ANI Printing Inks recently held two full-day seminars on ‘Developments in the Expanding Narrow Web Market’ – with special reference to the interests and requirements of label converters.

Russell Joyce, ANI’s general manager, Europe, set the day in context with a review of European market trends. He highlighted the opportunities for narrow web print afforded by the trend towards shorter runs and just-in-time delivery, which are forcing wide web and sheet-fed offset printers to look at narrow web print to achieve acceptable margins and productivity. The existing base of narrow web printers are benefiting from this trend, too, he said: “Increasingly, the narrow web press – traditionally the preserve of self adhesive labelling – is used for other types of packaging print substrate, from cartonboard to unsupported films”.

With flexo the dominant narrow web technology today, and UV flexo the fastest growing, the focus on inks from label converters and end users is on improved colour strength using the flexo processes – both on paper and film. “Seventy per cent of all presses today have UV capacity, and 12 per cent of all presses are combination presses – not just UV screen with flexo, but also permutations of combinations of flexo, offset, and even gravure’, he said. “Add to that the fact that many substrates that pass through narrow web presses today were not designed for inks in the same way as traditional self adhesive materials. Our role in ANI’s Narrow Web Division is to deliver a range of inks that can give excellent results with this wider range of substrates, as well as with self adhesive labelstocks.”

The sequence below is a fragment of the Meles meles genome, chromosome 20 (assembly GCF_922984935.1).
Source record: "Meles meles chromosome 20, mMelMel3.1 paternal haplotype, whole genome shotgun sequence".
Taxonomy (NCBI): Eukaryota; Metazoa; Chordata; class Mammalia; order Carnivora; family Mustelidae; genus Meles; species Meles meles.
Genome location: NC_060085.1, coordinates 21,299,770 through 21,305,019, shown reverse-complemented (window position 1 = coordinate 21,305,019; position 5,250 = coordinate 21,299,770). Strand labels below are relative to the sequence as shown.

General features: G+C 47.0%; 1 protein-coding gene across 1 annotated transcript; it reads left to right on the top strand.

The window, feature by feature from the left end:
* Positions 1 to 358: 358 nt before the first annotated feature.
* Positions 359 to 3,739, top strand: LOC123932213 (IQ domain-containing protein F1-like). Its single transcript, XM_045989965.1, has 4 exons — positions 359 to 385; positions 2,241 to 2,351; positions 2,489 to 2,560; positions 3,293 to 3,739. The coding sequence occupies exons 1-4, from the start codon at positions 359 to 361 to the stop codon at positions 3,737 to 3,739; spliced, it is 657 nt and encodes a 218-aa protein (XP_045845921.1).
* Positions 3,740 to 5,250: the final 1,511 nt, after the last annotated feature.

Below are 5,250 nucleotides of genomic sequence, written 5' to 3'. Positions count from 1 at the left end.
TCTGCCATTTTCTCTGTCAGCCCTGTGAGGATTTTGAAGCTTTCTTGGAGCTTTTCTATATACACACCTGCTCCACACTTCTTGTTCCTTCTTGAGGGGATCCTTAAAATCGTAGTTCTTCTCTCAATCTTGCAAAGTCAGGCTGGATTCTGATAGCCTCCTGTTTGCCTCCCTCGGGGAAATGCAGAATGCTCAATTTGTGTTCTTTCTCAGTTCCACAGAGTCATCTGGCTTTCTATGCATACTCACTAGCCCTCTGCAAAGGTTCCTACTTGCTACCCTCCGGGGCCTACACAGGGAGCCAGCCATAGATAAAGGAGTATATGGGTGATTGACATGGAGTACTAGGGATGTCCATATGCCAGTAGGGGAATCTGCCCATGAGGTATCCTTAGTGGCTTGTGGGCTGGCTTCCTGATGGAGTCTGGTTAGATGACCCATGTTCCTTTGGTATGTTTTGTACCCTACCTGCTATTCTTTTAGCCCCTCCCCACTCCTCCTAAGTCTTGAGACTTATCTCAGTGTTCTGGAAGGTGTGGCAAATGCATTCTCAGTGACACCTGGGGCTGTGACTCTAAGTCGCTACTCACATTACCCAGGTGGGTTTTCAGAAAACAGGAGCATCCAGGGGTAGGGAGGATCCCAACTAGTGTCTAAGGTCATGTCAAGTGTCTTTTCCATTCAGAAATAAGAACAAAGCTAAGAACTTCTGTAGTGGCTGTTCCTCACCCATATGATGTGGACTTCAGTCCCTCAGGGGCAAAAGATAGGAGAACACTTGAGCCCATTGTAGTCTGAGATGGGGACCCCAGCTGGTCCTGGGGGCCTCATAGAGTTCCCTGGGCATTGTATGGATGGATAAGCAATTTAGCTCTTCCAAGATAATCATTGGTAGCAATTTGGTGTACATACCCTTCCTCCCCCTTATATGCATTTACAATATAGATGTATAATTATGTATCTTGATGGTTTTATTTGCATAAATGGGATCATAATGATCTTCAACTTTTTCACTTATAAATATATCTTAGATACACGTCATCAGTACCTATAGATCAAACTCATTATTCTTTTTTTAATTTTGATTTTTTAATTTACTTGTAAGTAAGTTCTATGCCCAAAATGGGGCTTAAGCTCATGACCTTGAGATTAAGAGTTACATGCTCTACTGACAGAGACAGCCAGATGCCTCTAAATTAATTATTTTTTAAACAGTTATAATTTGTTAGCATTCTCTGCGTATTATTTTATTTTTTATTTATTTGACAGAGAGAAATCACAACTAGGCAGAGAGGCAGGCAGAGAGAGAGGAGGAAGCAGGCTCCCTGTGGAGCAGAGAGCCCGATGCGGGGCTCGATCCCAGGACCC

Jens Nilsson and Agnes Strack, of OPP film manufacturer Treofan, jointly addressed the subject of in-mould labelling, looking at new opportunities as well as giving practical advice on meeting the challenges the process can pose. OPP label films are enjoying exceptional market growth at an average 15 per cent per annum, on all kinds of product – from champagne to yoghourts, detergents, ice creams, and hygiene and cosmetics. The trend is towards thinner films, converted on reel-to-reel presses with in-line sheeting capability.

Niklas Olsson, global brand manager for ANI’s Narrow Web Division, expanded on the subject of UV inks on unsupported materials converted by the various print processes. The ANI range already features dedicated products for solvent and water based flexo; UV flexo; oil based and UV letterpress; UV offset (‘wet’ and waterless); and UV screen. In current development (reflecting the market’s movement) are solvent based and UV inks for gravure and UV curable inks for inkjet print.